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Evaluating Journal Quality — Suggestions for Conducting Evaluations

A guide to the tools and methods for evaluating the quality of scholarly journals. Intended for authors, editors and reviewers.

Instructions On How To Use These Evaluation Tools

Following are suggestions on how to determine an open access journal’s basic solidity and dependability. This guide does not address subject suitability concerns, as those vary widely for each individual. We offer guidance on where to look for authoritative indicators about a journal’s basic trustworthiness. We incorporate several sources in this set of instructions (cited at the bottom of the document.)

An important point to make is that when we talk about determining journal quality in this context we are not talking about a journal's subject relevance to your research nor a journal's cache and prestige within a certain research discipline (although the metrics do get at that concept somewhat.) We are instead establishing basic editorial and publishing credibility, that the journal is dependable and trustworthy within academic publishing standards. In other words, that it is not a fly-by-night entity created solely for profit seeking or that it is not ineptly created and managed.

Gold Star Sources

Check these highly credible and prestigious sources for inclusion of your journal title. The presence of your journal as a member of these entities gives a strong indication of journal credibility because these sources all require detailed ethical standards and quality best practices for editors and publishers.

The first three sources are found in the Standards page and the last source is found in the Directories page.

Silver Star Sources

A lesser but still useful option is to check for journal title inclusion in these five sources, which confirm at least a minimum of standards and quality. These provide journal metrics sources which offer specific paths for more detailed analysis of journal qualities.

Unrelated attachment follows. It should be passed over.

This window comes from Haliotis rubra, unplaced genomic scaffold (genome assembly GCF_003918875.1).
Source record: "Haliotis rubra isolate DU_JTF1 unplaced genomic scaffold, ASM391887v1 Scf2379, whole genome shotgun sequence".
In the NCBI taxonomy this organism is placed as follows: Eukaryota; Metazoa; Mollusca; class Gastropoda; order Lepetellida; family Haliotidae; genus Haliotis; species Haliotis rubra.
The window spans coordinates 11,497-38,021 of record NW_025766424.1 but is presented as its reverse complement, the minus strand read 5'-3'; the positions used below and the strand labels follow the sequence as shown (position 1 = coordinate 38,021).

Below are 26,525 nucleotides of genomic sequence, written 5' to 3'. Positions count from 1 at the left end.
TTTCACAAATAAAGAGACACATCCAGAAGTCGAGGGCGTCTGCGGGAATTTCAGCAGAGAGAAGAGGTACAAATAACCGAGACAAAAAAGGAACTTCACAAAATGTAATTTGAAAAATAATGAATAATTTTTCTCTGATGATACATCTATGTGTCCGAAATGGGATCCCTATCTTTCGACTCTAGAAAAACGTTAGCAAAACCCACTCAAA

The first source is found on the Directories page. The last four sources are found on the Metrics page.

Bronze Star Source

Inclusion in this source meets a minimum level of recognition for the existence of a journal and does not actually imply much credibility. However it is a source of VERY useful information about the details of a journal which will help in answering some of the positive and negative journal questions in the next section.

This source is found on the Directories page.

Questions To Answer About Your Journal

Answer as many of these questions as you can about your journal. Most can be found on the journal website, the publisher website or in Ulrich's Periodicals Directory. A list of both positive and negative questions are offered.


Positive Questions help to establish the credibility and authority of a journal. "Yes" answers to positive questions are standard outcomes for scholarly journals. Any question to which you cannot answer "yes" may be reason to investigate further.

Negative questions help to identify gaps in a journal's or a publisher's credibility and authority. A "yes" answer to any of the negative questions should be concerning. "Yes" answers to multiple negative questions should raise strong concerns about a journal's standards for editing and/or publishing and its suitability as a vehicle for scholarly research.

Positive Journal Questions

  • Is the scope of the journal well defined and clearly stated?
  • Is the editorial board clearly evident with full names and institutional affiliations?
  • Is the peer review process clearly evident?
  • Are any fees or charges for publishing in the journal clearly identified and explained?
  • Is the journal publisher identified with contact information?
  • Do the articles published in the journal reflect the scope of the journal?
  • Are the copyright policies of the journal clear?
  • Are instructions to authors readily available?
  • Is the journal listed in subject index & abstract databases?
  • Does the journal have a conflict of interest policy for authors, editors and reviewers?

Negative Journal Questions

  • Is the journal website is difficult to find or to identify?
  • Is the journal name is very similar or easily confused with another more established journal name?
  • Is the “About” section is missing from the journal or publisher websites?
  • Does the publisher send out direct marketing “spamming” invitations to publish, edit or review?
  • Is the journal scope absent or extremely vague?
  • Does the journal contain articles which are clearly out of context for its scope?
  • Are there repeat lead authors in the same issue?
  • Is information about fees or charges missing?


The sources of questions and topics in the "Questions to answer about your journal" section are: